The sleep benefit in episodic memory: Investigating underlying mechanisms

Berres, Sabrina

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URN: urn:nbn:de:bsz:180-madoc-647068
Document Type: Doctoral dissertation
Year of publication: 2023
Place of publication: Mannheim
University: Universität Mannheim
Evaluator: Bröder, Arndt
Date of oral examination: 19 June 2023
Publication language: English
Institution: School of Social Sciences > Kognitive Psychologie (Seniorprofessur) (Erdfelder 2019-)
Subject: 150 Psychology
Keywords (English): episodic memory , meta-analysis , multinomial processing tree modeling , psychology , sleep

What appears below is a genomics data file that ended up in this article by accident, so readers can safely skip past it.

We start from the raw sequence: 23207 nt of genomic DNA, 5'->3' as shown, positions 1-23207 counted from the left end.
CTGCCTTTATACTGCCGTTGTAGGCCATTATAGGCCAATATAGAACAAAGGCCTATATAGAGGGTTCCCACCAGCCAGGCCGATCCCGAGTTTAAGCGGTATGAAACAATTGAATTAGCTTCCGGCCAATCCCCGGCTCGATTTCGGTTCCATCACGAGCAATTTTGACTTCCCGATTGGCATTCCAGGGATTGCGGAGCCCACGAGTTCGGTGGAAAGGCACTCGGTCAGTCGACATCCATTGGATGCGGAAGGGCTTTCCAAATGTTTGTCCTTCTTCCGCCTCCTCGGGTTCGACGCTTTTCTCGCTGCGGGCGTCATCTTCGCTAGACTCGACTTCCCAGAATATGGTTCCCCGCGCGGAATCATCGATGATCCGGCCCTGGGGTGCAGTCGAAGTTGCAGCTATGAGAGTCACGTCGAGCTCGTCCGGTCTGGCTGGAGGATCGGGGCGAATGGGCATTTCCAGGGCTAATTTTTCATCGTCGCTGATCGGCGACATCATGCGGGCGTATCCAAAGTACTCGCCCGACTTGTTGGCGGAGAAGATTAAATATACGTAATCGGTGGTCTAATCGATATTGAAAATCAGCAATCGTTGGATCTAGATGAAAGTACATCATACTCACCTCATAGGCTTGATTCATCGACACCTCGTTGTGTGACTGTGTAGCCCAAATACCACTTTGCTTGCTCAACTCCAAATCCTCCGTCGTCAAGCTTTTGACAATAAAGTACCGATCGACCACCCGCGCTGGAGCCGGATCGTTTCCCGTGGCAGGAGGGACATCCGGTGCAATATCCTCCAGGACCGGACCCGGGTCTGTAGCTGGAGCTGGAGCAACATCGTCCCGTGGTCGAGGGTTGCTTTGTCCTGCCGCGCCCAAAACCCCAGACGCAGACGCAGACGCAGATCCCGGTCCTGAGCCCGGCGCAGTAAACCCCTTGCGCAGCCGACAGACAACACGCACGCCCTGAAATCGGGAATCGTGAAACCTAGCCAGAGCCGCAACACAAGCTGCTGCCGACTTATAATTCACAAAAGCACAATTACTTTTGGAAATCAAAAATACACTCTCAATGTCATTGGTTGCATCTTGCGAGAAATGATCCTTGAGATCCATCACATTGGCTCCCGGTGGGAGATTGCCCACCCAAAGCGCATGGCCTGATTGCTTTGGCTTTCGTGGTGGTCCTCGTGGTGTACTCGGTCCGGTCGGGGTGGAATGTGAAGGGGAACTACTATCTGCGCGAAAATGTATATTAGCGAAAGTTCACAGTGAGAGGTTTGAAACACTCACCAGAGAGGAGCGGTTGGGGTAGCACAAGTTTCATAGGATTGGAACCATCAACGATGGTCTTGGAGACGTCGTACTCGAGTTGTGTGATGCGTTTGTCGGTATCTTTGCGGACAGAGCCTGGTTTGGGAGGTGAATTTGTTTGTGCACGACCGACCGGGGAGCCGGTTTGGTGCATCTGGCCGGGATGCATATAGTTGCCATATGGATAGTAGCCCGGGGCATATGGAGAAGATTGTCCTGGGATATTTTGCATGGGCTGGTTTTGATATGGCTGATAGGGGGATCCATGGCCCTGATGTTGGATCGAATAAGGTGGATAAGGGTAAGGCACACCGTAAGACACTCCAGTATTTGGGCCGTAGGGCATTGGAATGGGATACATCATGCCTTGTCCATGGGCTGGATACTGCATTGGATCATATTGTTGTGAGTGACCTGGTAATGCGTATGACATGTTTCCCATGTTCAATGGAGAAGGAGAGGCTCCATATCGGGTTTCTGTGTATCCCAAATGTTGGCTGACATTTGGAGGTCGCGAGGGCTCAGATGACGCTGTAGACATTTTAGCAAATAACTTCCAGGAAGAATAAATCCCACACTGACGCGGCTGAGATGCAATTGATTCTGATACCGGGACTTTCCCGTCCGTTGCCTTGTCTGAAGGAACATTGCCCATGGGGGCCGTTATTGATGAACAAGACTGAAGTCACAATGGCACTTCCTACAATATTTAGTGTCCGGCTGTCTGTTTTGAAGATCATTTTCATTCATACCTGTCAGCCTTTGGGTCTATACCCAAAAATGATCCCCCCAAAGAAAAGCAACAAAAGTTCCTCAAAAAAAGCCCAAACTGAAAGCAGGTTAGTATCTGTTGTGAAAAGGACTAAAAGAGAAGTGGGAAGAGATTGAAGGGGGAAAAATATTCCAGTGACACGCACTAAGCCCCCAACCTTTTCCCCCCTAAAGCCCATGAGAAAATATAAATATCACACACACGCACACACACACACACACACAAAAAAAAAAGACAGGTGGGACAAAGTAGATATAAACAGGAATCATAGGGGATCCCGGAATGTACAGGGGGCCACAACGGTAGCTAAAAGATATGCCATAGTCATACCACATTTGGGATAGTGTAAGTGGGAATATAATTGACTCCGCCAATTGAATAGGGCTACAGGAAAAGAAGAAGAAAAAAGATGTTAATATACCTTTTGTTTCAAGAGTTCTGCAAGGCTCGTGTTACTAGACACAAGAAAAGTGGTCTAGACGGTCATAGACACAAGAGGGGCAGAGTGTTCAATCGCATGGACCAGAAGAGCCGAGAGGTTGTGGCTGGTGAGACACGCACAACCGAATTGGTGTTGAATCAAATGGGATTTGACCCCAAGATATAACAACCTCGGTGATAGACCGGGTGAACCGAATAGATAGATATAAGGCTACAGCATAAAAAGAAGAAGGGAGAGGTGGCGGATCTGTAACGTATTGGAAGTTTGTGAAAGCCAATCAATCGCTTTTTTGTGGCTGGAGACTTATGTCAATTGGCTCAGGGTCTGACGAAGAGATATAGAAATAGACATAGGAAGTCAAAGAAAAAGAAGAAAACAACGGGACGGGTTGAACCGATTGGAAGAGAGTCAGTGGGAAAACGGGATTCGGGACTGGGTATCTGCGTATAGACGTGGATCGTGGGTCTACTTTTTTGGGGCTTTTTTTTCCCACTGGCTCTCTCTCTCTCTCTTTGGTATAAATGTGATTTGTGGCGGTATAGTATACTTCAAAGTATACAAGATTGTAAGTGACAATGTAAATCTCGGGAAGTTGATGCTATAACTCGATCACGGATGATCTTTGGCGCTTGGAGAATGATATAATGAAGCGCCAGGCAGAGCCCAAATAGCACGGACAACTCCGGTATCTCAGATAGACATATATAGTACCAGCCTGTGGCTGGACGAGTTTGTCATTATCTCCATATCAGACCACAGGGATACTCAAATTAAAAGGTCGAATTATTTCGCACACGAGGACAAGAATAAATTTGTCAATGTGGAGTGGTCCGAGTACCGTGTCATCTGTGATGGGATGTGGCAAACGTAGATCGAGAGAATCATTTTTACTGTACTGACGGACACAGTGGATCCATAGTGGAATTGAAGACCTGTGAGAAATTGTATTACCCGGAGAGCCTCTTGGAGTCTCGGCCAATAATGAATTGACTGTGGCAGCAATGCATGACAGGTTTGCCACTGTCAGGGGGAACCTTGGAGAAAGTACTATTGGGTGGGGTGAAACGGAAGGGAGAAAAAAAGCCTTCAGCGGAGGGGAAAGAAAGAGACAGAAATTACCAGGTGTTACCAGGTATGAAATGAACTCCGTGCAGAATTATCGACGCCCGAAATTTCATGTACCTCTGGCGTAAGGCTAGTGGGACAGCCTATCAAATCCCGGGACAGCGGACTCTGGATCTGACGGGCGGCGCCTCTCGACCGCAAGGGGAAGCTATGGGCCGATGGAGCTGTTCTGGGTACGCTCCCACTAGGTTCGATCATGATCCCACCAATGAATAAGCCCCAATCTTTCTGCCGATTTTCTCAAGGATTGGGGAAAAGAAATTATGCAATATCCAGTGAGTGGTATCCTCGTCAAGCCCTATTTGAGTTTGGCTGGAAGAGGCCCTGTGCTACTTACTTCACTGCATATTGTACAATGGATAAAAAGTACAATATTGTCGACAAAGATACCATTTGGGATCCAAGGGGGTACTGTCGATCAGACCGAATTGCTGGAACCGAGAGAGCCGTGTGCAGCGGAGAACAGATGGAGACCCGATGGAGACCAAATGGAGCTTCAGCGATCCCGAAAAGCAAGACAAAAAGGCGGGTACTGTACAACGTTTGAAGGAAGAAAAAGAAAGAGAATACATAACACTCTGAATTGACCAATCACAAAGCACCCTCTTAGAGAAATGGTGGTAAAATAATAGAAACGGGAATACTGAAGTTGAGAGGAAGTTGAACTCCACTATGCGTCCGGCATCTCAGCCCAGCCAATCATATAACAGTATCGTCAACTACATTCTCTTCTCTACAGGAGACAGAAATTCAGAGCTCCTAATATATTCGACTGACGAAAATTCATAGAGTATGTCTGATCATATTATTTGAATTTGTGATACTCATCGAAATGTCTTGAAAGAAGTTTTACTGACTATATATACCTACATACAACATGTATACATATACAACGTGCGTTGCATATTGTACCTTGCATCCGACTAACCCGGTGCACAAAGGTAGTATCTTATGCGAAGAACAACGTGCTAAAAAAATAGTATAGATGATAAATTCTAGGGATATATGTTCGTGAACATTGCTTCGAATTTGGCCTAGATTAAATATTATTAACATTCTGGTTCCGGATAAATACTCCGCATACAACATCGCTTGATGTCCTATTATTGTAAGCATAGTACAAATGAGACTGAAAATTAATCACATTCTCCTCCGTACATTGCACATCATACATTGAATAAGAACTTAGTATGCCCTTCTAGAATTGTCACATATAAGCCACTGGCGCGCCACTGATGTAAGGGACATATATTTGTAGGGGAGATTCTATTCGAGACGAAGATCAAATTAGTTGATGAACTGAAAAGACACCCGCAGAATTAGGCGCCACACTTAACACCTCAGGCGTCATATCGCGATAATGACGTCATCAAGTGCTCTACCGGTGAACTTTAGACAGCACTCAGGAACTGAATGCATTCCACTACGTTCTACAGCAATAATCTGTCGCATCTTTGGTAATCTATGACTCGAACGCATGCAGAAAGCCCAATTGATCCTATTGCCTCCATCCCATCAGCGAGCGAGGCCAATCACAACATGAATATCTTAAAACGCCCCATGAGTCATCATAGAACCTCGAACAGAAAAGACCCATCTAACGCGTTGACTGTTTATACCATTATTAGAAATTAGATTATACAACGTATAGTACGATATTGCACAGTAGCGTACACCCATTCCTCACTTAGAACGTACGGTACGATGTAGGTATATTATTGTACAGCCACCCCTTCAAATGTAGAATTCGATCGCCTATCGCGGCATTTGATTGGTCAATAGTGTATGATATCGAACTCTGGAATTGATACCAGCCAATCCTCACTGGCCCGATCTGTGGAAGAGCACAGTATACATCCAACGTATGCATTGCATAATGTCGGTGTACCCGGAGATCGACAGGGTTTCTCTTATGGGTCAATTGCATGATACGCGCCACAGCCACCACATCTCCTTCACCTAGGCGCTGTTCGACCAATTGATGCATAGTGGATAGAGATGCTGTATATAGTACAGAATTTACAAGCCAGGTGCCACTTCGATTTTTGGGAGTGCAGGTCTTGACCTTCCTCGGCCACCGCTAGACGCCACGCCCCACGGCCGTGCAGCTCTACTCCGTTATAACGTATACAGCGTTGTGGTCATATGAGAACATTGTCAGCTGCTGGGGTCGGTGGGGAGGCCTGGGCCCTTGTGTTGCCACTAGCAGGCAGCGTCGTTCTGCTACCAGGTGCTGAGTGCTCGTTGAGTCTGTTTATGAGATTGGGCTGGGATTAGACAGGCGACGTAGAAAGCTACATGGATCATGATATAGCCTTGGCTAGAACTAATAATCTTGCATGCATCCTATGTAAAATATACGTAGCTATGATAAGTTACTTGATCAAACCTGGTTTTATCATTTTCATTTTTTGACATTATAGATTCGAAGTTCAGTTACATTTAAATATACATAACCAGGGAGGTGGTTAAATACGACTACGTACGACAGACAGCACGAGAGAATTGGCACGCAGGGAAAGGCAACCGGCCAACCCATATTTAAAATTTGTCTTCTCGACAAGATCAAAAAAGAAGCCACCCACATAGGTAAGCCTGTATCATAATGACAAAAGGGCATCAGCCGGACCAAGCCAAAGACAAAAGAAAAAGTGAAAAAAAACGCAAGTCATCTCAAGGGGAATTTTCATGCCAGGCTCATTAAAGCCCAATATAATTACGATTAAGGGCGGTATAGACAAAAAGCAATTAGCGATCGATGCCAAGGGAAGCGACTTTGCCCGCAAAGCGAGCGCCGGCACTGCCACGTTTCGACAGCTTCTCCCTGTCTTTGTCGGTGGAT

Abstract: Sleep not only benefits health and well-being but is also considered a prerequisite for proper episodic memory functioning. Even though almost a century of research has documented a positive effect of sleep in episodic memory, our knowledge about the underlying mechanisms is still limited. The overall goal of the present thesis is to improve our understanding of the mechanisms underlying the sleep benefit by introducing an integrative framework that incorporates prominent theories from neuroscience and psychology. Because a quantification of the sleep benefit and a systematic investigation of potential moderator variables has been missing, I addressed these points in a comprehensive, up-to-date meta-analysis. The results revealed a robust effect of moderate size. Furthermore, sleep benefits in episodic memory are significantly moderated by retrieval procedures, the definition of the dependent variable, and sleep study designs. On the basis of the meta-analytic results, I developed an integrative framework that provides a broader and more comprehensive explanation of the sleep benefit than earlier theories. Essentially, it combines active systems consolidation, opportunistic consolidation, and interference accounts (see Article 1; Berres & Erdfelder, 2021). Using multinomial processing tree (MPT) models, the two additional original research articles of this thesis focus on testing core assumptions of the theories incorporated in the integrative framework. This methodological approach allows a more thorough investigation of hypothesized underlying mechanisms by providing uncontaminated measures and disentangling the mechanisms’ joint contribution to the sleep benefit. According to the active systems consolidation account, information salience induced by encoding strength and test expectation should moderate sleep benefits in episodic memory storage. However, previous research of Howe (1970) and McGeoch (1929) suggests that encoding strength also affects interference-based sleep benefits in memory retrieval. In line with the integrative framework, the results showed that sleep improves both episodic memory storage and retrieval. Moreover, whereas encoding strength moderates sleep benefits in retrieval rather than in storage, test expectation appears to have no effect on neither storage nor retrieval (see Article 2; Berres & Erdfelder, 2023). The active systems consolidation account also predicts that sleep improves source memory for retention intervals of up to 12 hr (Inostroza & Born, 2013; Klinzing et al., 2019). However, previous empirical evidence for sleep benefits in source memory is quite mixed. One of the possible reasons for the conflicting results is that the source memory measures used likely confound item memory, source memory, and guessing. Therefore, I reexamined the sleep-strengthens-source-memory hypothesis with a multinomial modeling approach. Whereas findings for sleep benefits in item memory were mixed, results for source memory were in line with the active systems consolidation account. Specifically, sleep within a 12-hr retention interval improved source memory for spatial positions (see Article 3; Berres et al., 2023). Hence, the three articles included in this thesis indicate that both active systems consolidation and interference accounts are required to fully explain the pattern of results. Moreover, the meta-analytical results provide guidance to increase the replicability of sleep-induced episodic memory benefits. Finally, I also demonstrated the power of multinomial modeling in investigating underlying mechanisms of the sleep benefit. In sum, this thesis improves our understanding of the underlying mechanisms and contributes to the theoretical progress in sleep and memory research.

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